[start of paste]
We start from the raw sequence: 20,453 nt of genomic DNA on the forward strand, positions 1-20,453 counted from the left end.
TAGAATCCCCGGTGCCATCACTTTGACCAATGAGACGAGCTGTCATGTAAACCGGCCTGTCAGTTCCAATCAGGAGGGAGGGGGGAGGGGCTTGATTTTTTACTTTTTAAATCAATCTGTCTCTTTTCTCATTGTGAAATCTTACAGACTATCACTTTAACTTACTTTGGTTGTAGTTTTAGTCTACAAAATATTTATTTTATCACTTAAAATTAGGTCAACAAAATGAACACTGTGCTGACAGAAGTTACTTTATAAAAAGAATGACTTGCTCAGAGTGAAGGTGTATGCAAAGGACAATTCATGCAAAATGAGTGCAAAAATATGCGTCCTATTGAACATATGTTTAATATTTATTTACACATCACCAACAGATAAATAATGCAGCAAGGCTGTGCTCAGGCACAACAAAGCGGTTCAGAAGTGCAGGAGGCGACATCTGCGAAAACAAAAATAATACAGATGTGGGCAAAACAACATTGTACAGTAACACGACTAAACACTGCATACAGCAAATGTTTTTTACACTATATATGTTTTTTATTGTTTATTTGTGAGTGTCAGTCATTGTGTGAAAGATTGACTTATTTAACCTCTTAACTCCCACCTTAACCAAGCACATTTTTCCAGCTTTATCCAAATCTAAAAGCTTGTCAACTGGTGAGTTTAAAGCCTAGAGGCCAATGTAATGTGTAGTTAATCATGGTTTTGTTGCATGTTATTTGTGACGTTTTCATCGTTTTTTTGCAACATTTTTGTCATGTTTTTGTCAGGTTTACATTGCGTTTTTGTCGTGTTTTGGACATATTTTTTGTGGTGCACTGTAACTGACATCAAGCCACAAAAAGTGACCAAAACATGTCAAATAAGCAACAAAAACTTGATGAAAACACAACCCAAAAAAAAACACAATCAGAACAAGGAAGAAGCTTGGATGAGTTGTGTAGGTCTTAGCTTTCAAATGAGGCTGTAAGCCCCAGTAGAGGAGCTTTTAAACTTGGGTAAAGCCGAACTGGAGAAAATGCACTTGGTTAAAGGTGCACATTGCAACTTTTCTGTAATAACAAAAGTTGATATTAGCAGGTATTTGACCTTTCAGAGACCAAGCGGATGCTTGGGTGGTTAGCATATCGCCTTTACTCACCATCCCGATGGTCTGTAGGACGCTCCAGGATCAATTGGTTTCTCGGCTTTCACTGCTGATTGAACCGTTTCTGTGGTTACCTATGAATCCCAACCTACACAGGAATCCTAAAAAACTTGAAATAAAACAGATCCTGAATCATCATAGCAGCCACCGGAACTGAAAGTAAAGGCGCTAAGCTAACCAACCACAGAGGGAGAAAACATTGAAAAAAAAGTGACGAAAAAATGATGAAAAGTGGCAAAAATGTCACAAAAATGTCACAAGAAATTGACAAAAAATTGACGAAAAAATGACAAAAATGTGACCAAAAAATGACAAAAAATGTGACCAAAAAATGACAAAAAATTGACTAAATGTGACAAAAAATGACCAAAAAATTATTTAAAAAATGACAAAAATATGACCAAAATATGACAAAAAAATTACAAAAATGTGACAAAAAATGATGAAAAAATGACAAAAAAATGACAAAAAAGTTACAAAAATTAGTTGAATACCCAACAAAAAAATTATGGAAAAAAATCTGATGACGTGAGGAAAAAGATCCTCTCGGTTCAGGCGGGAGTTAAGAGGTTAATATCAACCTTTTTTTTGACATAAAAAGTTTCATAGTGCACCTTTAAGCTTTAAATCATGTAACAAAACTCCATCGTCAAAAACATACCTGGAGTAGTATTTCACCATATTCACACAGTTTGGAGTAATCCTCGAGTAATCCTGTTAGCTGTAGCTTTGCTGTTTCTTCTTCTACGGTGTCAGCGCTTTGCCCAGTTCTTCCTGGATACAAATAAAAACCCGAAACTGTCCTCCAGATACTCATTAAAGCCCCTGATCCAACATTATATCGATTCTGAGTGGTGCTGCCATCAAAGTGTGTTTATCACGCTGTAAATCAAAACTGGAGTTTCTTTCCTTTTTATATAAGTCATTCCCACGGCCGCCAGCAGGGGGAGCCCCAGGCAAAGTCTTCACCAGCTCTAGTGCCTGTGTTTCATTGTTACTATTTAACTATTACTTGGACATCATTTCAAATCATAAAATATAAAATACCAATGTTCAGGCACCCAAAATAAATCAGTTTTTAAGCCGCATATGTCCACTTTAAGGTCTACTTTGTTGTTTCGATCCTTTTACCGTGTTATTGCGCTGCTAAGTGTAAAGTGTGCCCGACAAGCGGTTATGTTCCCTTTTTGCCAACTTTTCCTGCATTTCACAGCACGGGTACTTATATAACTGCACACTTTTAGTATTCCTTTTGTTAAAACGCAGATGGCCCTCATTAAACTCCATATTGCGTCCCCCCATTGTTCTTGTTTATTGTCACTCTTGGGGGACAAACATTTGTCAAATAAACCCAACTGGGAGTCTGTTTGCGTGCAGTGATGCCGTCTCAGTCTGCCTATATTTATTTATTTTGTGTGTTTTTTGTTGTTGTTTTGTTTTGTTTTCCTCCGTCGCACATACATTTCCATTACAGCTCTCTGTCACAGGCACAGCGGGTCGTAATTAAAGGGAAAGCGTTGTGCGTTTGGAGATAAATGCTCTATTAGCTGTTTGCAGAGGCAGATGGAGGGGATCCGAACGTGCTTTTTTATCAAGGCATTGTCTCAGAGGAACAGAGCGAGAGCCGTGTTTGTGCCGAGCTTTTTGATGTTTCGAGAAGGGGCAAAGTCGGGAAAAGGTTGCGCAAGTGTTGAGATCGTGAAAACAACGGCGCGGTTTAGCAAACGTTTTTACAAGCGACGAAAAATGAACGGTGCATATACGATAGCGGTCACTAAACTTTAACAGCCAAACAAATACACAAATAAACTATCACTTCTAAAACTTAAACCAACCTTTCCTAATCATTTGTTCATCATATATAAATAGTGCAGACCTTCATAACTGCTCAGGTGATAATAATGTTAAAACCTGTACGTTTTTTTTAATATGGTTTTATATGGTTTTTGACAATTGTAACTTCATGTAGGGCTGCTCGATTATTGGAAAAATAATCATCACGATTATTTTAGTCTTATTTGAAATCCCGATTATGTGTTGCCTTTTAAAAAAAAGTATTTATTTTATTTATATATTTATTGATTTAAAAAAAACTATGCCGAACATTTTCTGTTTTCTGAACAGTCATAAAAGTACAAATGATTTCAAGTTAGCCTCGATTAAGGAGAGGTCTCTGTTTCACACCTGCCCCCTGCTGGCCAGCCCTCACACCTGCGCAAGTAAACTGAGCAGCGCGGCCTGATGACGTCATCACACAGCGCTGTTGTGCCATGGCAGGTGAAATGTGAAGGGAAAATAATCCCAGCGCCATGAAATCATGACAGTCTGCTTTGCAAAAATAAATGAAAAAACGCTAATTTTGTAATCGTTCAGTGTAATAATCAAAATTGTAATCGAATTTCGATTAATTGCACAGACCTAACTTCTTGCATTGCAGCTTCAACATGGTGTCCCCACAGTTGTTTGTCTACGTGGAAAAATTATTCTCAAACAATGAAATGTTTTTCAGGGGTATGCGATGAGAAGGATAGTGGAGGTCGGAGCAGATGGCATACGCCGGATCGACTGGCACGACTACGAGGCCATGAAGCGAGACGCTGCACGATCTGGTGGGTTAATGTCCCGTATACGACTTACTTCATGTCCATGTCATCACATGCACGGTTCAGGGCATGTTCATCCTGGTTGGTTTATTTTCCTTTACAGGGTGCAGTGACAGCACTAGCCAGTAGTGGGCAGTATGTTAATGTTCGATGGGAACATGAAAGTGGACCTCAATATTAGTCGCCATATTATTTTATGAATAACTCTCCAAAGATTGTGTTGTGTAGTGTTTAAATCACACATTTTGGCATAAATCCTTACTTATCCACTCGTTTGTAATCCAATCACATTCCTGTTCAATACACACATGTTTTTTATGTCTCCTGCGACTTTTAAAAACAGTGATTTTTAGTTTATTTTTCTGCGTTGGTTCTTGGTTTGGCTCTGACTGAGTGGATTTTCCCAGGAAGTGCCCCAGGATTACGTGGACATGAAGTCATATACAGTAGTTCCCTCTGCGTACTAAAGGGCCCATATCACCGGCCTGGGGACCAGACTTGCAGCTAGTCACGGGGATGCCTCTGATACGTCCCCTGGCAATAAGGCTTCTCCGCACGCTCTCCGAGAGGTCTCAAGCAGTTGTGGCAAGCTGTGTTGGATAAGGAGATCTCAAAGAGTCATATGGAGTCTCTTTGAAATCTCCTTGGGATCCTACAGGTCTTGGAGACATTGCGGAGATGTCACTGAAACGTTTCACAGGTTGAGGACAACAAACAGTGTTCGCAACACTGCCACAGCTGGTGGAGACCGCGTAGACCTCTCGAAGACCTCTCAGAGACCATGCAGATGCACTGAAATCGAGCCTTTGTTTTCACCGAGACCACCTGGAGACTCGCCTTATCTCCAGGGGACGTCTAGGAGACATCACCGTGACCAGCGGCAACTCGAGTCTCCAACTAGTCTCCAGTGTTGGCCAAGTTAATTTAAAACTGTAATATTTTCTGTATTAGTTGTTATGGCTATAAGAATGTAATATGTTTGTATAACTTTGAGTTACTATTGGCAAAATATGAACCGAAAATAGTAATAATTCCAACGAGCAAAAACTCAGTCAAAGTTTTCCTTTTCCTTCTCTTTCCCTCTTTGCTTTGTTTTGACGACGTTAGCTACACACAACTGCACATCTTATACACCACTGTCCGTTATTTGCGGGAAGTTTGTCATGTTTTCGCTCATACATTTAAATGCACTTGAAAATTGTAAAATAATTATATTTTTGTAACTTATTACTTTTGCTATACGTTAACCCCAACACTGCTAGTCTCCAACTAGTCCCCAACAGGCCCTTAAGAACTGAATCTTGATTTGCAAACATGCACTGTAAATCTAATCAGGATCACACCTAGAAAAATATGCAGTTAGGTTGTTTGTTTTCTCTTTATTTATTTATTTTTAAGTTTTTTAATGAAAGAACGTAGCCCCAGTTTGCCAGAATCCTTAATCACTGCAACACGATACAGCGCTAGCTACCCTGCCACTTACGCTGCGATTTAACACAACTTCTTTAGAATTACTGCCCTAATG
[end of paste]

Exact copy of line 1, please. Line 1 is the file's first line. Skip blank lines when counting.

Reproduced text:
We start from the raw sequence: 20,453 nt of genomic DNA on the forward strand, positions 1-20,453 counted from the left end.